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Published March 22nd, 2017
Lamorinda trees are bursting with color
Flowers of a magnificent magnolia tree in a Lafayette back yard Photo Andy Scheck

Driving or walking around Lamorinda in the weeks leading up to the first full day of spring has felt almost like stepping into a floral shop. The landscape is bursting with colors - the pinks, purples, whites and yellows of flowers blooming and the vivid greenery all around boldly announce that spring has finally arrived, despite this week's spring showers.
And after the rainy winter we've experienced, it couldn't come soon enough for most of us. But don't wait too long to enjoy all this beauty because, as Ken Murakami of the Moraga Garden Center noted, most of the blooms will be gone before we know it and soon the leaves will be sprouting.
There are many trees producing flowers; many began blooming last month and some may either continue into or start in the coming months. Some of the more popular trees around Lamorinda appear to be non-fruit bearing flowering fruit trees, including flowering plum, cherry, apricot, crab apple and combinations - or hybrids - of these plants. According to Murakami, the time of blooming depends on the variety, although "most will bloom between February and May. Flowering plums bloom earlier than cherries, apricots earlier than plums."
Murakami assures that it's not too late to plant trees that will flower this spring. And if the blossoms are already gone, planting them this year will produce beautiful flowers next spring. The website, www.fast-growing-trees.com, indicates some other flowering trees that would do well in our area include crape myrtles, mimosas and dogwoods.
And then, of course, there are the magnolias, prized for their beautiful flowers, or, as noted by the San Francisco Botanical Garden, "...the most magnificent flowering woody plants for temperate gardens..." With more than 200 species, magnolias produce fragrant flowers that are white, pink, red, purple or yellow.
These trees, native to Asia and Central and South America, grow very well in our area, said Michelle Krasowski, a Contra Costa County librarian and former docent at the San Francisco Botanical Garden. She reported that the main blooming time for the Asian magnolias is just about over while those from the Americas bloom later in the spring and early summer.
One of the most incredible magnolias around has to be the Soulangeana, or tulip magnolia, majestically towering in the backyard of Pat Doughty's Lafayette home. "The tree was large and amazing when I moved in 35 years ago," she said. "It just keeps on getting better." Two weeks ago, it was covered in beautiful and fragrant goblet-shaped pink flowers; by now, the delicate flower petals have faded to white and are covering the ground, replaced by green leaves that will provide shady spots for Doughty to enjoy all summer.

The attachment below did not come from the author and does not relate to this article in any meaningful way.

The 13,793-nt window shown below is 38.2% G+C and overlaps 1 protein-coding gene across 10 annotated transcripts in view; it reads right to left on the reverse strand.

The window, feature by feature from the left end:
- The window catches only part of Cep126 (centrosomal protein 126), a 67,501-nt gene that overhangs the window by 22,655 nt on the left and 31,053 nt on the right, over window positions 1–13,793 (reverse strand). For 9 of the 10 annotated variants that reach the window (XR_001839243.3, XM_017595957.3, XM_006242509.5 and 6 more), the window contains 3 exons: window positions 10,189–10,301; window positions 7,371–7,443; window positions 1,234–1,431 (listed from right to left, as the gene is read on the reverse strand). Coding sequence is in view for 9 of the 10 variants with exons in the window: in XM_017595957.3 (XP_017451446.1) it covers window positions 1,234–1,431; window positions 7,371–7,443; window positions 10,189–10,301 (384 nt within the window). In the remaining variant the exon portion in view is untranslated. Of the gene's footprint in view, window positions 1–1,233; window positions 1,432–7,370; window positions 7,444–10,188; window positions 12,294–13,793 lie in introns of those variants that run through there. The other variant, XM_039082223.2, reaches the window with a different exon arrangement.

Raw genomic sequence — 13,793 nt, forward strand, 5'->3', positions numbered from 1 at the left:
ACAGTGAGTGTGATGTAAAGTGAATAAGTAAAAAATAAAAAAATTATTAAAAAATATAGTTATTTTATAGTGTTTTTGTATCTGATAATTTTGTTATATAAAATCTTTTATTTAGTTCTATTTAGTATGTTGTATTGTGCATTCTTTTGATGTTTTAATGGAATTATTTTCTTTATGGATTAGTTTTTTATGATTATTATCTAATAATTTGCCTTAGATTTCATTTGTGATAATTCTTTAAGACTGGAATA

Doughty insists she's not a gardener. "Anything I grow has to thrive on neglect," she said laughingly. She happily has a great arborist, who's "the only one I let touch this tree." Murakami said that young magnolias, like other immature plants, need "pretty religious watering and mulching." But as these trees age, they do become more self-sufficient and are moderately drought tolerant.
For Doughty, who planted two more magnolias so "I'll still have something to enjoy in case anything ever happens to this grand old tree," her magnolia is a way to celebrate springtime and entertain casually. Every year she invites friends and neighbors over for an informal afternoon to enjoy each other's company and share in the tree's beauty. "Everyone takes home cuttings from the tree so they can make their own floral arrangements," Doughty said. "Everyone typically leaves with a vase of buds, which in a day or two will open in a very dramatic way," allowing for some beautiful and creative floral centerpieces gracing her friends' homes.
While most people won't have the opportunity to delight in the beauty of Doughty's regal magnolia tree, a trip to San Francisco's Botanical Gardens will satisfy anyone's desire to view the tree's magnificence. Krasowski, the former docent, reports that the Gardens, with more than 200 elegant trees and over 40 different species, has the fourth largest collection of magnolias for conservation in the world. "It's the largest collection outside of Asia."
Unfortunately, the time for viewing these incredible plants is almost over. The Gardens' website notes that "the final major wave of Magnificent Magnolia blooms" will only last for another week or two. "It's a fantastic exhibit and I really encourage people to see it before it's all over," Kraswoski said. And if you want to stay closer to home, Murakami notes that Oakland's Mosswood Park also has some magnificent old magnolias.

Pat Doughty's mognolia tree Photo Andy Scheck

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